“Families waiting to hear news regarding loved ones experience trauma while waiting for the identification process to resolve,” said Eiko Kosuge, D.D.S., dentist, radiologist and lecturer at the Department of Oral and Maxillofacial Radiology at Kanagawa Dental College in Japan. “With this new system, we can drastically cut the time and improve the accuracy of this process to help alleviate some of the emotional stress that occurs in the case of a mass disaster.”
Currently, all cases of dental identification in the wake of a mass disaster have to be handled one by one by forensic experts. After a mass disaster such as an earthquake, tsunami, plane crash or act of terrorism, forensic experts must compare each victim’s records with scores of dental records to try to make a proper identification. This can be very time consuming, taking weeks or months, and mistakes do occur.
To address this problem, Dr. Kosuge and colleagues developed a novel, automated dental radiograph (x-ray) matching system that can not only reduce the task of forensic experts but also improve the accuracy of identification. According to Dr. Kosuge, the system can reduce the amount of work required for identification by up to 95 percent and produce matches at an average rate of less than four seconds each.
The system uses a highly accurate image-matching technique called Phase-Only Correlation (POC). The technique is used to align images and measure their similarity. With POC, the system registers images, corrects distortion and calculates a matching score.
For the study, the researchers used POC to analyze dental records of 60 patients before and after dental treatment. The total number of pairs was 3,600. The system produced three candidates to match each patient’s x-ray. Computation time averaged 3.6 seconds per pair. The recognition rate was 87 percent for the first candidate, increased to 98 percent for the second candidate and to 100 percent for the third. These top three candidates were then evaluated by forensic experts for the final matching decision, thus cutting the workload of the experts by 95 percent.
“Our testing has demonstrated the accuracy and efficiency of the image-matching system,” said study co-author Koichi Ito, Ph.D., assistant professor at the Graduate School of Information Sciences at Tohoku University in Japan.
Drs. Kosuge and Ito predict that the system can be put into practice within a year.
“In the case of a mass disaster, the public will never know that this system was used,” Dr. Kosuge said. “What they will know is that instead of waiting a month for their loved ones to be returned, they will wait only days.”
Linda Brooks | EurekAlert!
Europe’s Demographic Future. Where the Regions Are Heading after a Decade of Crises
10.08.2017 | Berlin-Institut für Bevölkerung und Entwicklung
Scientists reveal source of human heartbeat in 3-D
07.08.2017 | University of Manchester
Whether you call it effervescent, fizzy, or sparkling, carbonated water is making a comeback as a beverage. Aside from quenching thirst, researchers at the University of Illinois at Urbana-Champaign have discovered a new use for these "bubbly" concoctions that will have major impact on the manufacturer of the world's thinnest, flattest, and one most useful materials -- graphene.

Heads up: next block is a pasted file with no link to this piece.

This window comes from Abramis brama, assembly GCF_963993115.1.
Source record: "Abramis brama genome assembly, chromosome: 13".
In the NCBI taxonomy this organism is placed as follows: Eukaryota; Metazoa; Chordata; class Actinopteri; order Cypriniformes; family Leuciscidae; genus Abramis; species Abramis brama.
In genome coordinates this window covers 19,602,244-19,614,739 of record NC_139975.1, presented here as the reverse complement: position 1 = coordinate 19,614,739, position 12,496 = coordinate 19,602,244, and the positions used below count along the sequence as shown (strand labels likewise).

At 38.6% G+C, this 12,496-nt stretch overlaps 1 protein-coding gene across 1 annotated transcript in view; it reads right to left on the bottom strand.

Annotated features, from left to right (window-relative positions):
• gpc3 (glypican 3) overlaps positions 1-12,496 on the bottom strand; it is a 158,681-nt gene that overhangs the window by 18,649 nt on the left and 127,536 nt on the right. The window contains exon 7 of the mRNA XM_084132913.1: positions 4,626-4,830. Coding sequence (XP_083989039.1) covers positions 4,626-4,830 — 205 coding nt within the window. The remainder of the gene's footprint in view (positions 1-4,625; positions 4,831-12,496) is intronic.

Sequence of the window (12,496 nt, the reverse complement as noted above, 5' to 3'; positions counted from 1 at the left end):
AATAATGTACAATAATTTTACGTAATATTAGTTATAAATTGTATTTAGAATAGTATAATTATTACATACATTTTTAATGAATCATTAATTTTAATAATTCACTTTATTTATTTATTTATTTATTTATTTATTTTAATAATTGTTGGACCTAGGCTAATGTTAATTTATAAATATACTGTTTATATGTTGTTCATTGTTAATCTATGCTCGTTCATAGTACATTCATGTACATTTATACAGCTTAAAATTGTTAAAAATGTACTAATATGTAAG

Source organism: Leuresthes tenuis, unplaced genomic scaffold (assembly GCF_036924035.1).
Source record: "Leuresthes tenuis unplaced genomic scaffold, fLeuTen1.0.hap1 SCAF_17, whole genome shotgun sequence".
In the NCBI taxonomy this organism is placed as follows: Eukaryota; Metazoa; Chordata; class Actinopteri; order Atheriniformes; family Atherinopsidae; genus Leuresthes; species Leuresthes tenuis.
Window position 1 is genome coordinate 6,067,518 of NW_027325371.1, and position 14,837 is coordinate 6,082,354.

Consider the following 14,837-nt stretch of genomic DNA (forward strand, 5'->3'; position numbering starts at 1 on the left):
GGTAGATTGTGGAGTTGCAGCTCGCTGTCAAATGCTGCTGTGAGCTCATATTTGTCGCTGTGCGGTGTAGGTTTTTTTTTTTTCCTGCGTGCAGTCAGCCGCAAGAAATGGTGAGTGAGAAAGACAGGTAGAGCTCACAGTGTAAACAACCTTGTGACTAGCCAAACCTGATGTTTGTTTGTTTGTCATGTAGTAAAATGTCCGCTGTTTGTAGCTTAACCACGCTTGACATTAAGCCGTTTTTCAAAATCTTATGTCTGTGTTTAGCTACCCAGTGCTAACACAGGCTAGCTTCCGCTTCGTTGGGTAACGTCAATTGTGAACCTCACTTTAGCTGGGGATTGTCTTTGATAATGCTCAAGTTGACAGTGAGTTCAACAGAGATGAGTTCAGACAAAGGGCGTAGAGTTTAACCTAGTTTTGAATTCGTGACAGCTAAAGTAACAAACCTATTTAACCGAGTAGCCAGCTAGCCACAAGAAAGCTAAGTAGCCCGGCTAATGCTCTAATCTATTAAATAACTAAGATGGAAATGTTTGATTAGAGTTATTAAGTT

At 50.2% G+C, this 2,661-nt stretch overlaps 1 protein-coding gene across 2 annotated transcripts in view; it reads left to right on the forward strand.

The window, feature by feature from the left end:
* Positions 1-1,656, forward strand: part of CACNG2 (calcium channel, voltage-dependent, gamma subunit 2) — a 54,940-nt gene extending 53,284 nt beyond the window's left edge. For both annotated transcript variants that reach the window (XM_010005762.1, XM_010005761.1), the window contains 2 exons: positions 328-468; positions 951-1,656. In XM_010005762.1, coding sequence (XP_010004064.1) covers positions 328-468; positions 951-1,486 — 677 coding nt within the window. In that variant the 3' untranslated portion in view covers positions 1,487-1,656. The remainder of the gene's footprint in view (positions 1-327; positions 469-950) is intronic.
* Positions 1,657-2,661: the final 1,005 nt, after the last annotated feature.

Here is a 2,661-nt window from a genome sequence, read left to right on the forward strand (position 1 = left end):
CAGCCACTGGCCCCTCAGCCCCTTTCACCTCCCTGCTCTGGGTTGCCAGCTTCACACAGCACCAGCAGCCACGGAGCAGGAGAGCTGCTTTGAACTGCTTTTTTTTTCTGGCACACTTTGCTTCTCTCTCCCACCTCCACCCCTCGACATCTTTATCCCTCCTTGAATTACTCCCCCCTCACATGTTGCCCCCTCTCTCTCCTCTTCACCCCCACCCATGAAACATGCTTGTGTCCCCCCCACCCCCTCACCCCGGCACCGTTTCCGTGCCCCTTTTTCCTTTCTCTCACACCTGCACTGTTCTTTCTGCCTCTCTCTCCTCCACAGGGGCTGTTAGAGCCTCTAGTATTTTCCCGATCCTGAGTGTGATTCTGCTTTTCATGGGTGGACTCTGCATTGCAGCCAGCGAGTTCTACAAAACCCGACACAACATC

As graphene's popularity grows as an advanced "wonder" material, the speed and quality at which it can be manufactured will be paramount. With that in mind,...
Physicists at the University of Bonn have managed to create optical hollows and more complex patterns into which the light of a Bose-Einstein condensate flows. The creation of such highly low-loss structures for light is a prerequisite for complex light circuits, such as for quantum information processing for a new generation of computers. The researchers are now presenting their results in the journal Nature Photonics.
Light particles (photons) occur as tiny, indivisible portions. Many thousands of these light portions can be merged to form a single super-photon if they are...
For the first time, scientists have shown that circular RNA is linked to brain function. When a RNA molecule called Cdr1as was deleted from the genome of mice, the animals had problems filtering out unnecessary information – like patients suffering from neuropsychiatric disorders.
While hundreds of circular RNAs (circRNAs) are abundant in mammalian brains, one big question has remained unanswered: What are they actually good for? In the...
An experimental small satellite has successfully collected and delivered data on a key measurement for predicting changes in Earth's climate.
The Radiometer Assessment using Vertically Aligned Nanotubes (RAVAN) CubeSat was launched into low-Earth orbit on Nov. 11, 2016, in order to test new...
A study led by scientists of the Max Planck Institute for the Structure and Dynamics of Matter (MPSD) at the Center for Free-Electron Laser Science in Hamburg presents evidence of the coexistence of superconductivity and “charge-density-waves” in compounds of the poorly-studied family of bismuthates. This observation opens up new perspectives for a deeper understanding of the phenomenon of high-temperature superconductivity, a topic which is at the core of condensed matter research since more than 30 years. The paper by Nicoletti et al has been published in the PNAS.
Since the beginning of the 20th century, superconductivity had been observed in some metals at temperatures only a few degrees above the absolute zero (minus...
16.08.2017 | Event News
04.08.2017 | Event News
26.07.2017 | Event News
21.08.2017 | Materials Sciences
21.08.2017 | Health and Medicine
21.08.2017 | Materials Sciences